In 1951, the film received three Academy Award nominations for Best Sound (C. O. Slyfield) lost to All About Eve, Best Music, Scoring of a Musical Picture (Oliver Wallace and Paul J. Smith) lost to Annie Get Your Gun and Best Music, Original Song for "Bibbidi-Bobbidi-Boo" (Mack David, Jerry Livingston, and Al Hoffman) lost to Captain Carey, U.S.A..[6][76] At the 1st Berlin International Film Festival it won the Golden Bear (Music Film) award and the Big Bronze Plate award.[77]
In a coda added in the second edition of 1819, during Aschenputtel's wedding, as she walks down the aisle with her stepsisters as her bridesmaids, (they had hoped to worm their way into her favour), the doves fly down and strike the two stepsisters' eyes, one in the left and the other in the right. When the wedding comes to an end, and Aschenputtel and her prince march out of the church, the doves fly again, striking the remaining eyes of the two evil sisters blind, a punishment they had to endure for the rest of their lives.[23]
The Chinese story of Ye Xian, first attested in a source from around AD 860, is another early variant of the story. The first literary European version of the story was published in Italy by Giambattista Basile in his Pentamerone in 1634; the version that is now most widely known in the English-speaking world was published in French by Charles Perrault in Histoires ou contes du temps passé in 1697.[6] Another version was later published by the Brothers Grimm in their folk tale collection Grimms' Fairy Tales in 1812.
It is a comprehensive, easy-to-follow guideline about how to lose weight naturally. It is a downloadable book that comes with specific methods and techniques you can use on a daily basis. It reveals simple and efficient tips, methods and techniques you won't find elsewhere. It promises to help you achieve your weight loss goals through specific exercises and list of foods to eat.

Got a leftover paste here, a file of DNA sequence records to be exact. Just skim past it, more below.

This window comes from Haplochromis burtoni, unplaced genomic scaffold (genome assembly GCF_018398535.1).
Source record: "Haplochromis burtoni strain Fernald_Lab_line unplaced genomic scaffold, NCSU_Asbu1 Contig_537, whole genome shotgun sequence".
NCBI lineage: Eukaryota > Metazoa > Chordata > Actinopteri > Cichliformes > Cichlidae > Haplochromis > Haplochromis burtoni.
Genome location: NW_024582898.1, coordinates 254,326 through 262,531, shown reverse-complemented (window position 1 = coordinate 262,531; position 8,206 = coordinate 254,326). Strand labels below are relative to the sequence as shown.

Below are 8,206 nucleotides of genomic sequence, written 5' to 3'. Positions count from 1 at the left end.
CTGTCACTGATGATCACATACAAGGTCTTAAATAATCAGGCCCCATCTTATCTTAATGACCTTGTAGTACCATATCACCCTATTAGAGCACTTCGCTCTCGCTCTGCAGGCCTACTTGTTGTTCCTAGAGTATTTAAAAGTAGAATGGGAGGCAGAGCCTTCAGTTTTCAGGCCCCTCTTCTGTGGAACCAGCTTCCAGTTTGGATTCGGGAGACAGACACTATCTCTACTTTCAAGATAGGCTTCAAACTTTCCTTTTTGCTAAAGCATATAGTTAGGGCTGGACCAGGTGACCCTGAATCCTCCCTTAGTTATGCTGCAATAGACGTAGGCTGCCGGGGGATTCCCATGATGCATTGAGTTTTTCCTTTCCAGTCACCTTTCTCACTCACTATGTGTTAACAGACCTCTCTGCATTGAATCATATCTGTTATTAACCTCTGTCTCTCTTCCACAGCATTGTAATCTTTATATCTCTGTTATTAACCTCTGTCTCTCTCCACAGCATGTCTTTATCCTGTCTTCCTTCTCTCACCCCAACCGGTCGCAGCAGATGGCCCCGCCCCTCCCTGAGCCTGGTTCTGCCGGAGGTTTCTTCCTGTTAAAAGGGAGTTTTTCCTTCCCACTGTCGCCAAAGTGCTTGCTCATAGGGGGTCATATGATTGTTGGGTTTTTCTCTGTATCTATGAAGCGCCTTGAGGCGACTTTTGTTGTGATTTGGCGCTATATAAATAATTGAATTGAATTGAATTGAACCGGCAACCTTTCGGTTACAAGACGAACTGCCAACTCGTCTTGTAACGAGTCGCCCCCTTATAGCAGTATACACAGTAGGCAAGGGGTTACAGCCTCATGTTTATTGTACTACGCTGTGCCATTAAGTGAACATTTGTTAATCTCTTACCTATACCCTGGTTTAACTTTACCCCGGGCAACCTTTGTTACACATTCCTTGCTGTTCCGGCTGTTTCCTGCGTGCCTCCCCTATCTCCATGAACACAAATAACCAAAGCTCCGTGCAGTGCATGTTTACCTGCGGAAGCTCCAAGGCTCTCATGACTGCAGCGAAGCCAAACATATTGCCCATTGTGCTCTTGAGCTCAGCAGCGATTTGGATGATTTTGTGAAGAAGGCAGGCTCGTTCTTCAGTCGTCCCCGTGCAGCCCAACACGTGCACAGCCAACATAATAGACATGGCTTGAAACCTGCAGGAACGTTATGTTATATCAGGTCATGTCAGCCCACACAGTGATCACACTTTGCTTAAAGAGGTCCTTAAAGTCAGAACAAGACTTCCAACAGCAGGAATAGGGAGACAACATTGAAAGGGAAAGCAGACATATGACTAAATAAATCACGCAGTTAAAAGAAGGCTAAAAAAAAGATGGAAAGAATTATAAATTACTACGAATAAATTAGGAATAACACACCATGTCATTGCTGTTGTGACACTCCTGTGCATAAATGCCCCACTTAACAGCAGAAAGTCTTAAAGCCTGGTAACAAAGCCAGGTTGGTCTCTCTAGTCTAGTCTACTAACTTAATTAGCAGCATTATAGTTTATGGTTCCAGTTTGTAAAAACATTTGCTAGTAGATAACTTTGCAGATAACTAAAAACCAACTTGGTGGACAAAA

The glass slipper is unique to Charles Perrault's version and its derivatives; in other versions of the tale it may be made of other materials (in the version recorded by the Brothers Grimm, German: Aschenbroedel and Aschenputtel, for instance, it is gold) and in still other tellings, it is not a slipper but an anklet, a ring, or a bracelet that gives the prince the key to Cinderella's identity. In Rossini's opera "La Cenerentola" ("Cinderella"), the slipper is replaced by twin bracelets to prove her identity. In the Finnish variant The Wonderful Birch the prince uses tar to gain something every ball, and so has a ring, a circlet, and a pair of slippers. Some interpreters, perhaps troubled by sartorial impracticalities, have suggested that Perrault's "glass slipper" (pantoufle de verre) had been a "squirrel fur slipper" (pantoufle de vair) in some unidentified earlier version of the tale, and that Perrault or one of his sources confused the words; however, most scholars believe the glass slipper was a deliberate piece of poetic invention on Perrault's part.[28] The 1950 Disney adaptation takes advantage of the slipper being made of glass to add a twist whereby the slipper is shattered just before Cinderella has the chance to try it on, leaving her with only the matching slipper with which to prove her identity.